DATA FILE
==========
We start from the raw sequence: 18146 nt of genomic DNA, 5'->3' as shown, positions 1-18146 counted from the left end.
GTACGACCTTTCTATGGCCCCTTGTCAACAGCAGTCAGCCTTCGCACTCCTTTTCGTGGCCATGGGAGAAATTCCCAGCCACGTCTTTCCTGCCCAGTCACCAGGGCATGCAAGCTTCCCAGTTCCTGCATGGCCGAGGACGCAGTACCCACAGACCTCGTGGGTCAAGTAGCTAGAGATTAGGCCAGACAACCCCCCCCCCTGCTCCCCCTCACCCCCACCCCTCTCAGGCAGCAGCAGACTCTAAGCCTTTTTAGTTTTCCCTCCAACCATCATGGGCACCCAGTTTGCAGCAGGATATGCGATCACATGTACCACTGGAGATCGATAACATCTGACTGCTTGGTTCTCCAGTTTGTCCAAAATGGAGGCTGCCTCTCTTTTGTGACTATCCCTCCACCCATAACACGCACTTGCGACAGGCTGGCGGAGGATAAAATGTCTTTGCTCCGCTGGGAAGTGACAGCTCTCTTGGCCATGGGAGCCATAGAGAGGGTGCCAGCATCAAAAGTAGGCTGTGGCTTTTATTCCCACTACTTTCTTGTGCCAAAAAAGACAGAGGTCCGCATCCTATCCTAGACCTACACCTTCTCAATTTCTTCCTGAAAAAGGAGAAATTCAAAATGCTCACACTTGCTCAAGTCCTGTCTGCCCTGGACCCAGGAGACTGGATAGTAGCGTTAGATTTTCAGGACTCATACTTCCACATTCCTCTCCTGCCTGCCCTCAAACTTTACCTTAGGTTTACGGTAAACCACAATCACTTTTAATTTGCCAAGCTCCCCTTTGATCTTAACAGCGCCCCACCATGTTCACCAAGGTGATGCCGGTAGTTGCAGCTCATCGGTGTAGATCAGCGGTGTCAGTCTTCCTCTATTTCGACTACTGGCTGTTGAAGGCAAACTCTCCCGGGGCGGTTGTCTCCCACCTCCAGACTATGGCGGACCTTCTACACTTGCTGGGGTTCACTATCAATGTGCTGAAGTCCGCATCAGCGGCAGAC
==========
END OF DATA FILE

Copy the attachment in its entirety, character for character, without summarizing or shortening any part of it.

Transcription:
We start from the raw sequence: 18146 nt of genomic DNA, 5'->3' as shown, positions 1-18146 counted from the left end.
GTACGACCTTTCTATGGCCCCTTGTCAACAGCAGTCAGCCTTCGCACTCCTTTTCGTGGCCATGGGAGAAATTCCCAGCCACGTCTTTCCTGCCCAGTCACCAGGGCATGCAAGCTTCCCAGTTCCTGCATGGCCGAGGACGCAGTACCCACAGACCTCGTGGGTCAAGTAGCTAGAGATTAGGCCAGACAACCCCCCCCCCTGCTCCCCCTCACCCCCACCCCTCTCAGGCAGCAGCAGACTCTAAGCCTTTTTAGTTTTCCCTCCAACCATCATGGGCACCCAGTTTGCAGCAGGATATGCGATCACATGTACCACTGGAGATCGATAACATCTGACTGCTTGGTTCTCCAGTTTGTCCAAAATGGAGGCTGCCTCTCTTTTGTGACTATCCCTCCACCCATAACACGCACTTGCGACAGGCTGGCGGAGGATAAAATGTCTTTGCTCCGCTGGGAAGTGACAGCTCTCTTGGCCATGGGAGCCATAGAGAGGGTGCCAGCATCAAAAGTAGGCTGTGGCTTTTATTCCCACTACTTTCTTGTGCCAAAAAAGACAGAGGTCCGCATCCTATCCTAGACCTACACCTTCTCAATTTCTTCCTGAAAAAGGAGAAATTCAAAATGCTCACACTTGCTCAAGTCCTGTCTGCCCTGGACCCAGGAGACTGGATAGTAGCGTTAGATTTTCAGGACTCATACTTCCACATTCCTCTCCTGCCTGCCCTCAAACTTTACCTTAGGTTTACGGTAAACCACAATCACTTTTAATTTGCCAAGCTCCCCTTTGATCTTAACAGCGCCCCACCATGTTCACCAAGGTGATGCCGGTAGTTGCAGCTCATCGGTGTAGATCAGCGGTGTCAGTCTTCCTCTATTTCGACTACTGGCTGTTGAAGGCAAACTCTCCCGGGGCGGTTGTCTCCCACCTCCAGACTATGGCGGACCTTCTACACTTGCTGGGGTTCACTATCAATGTGCTGAAGTCCGCATCAGCGGCAGAC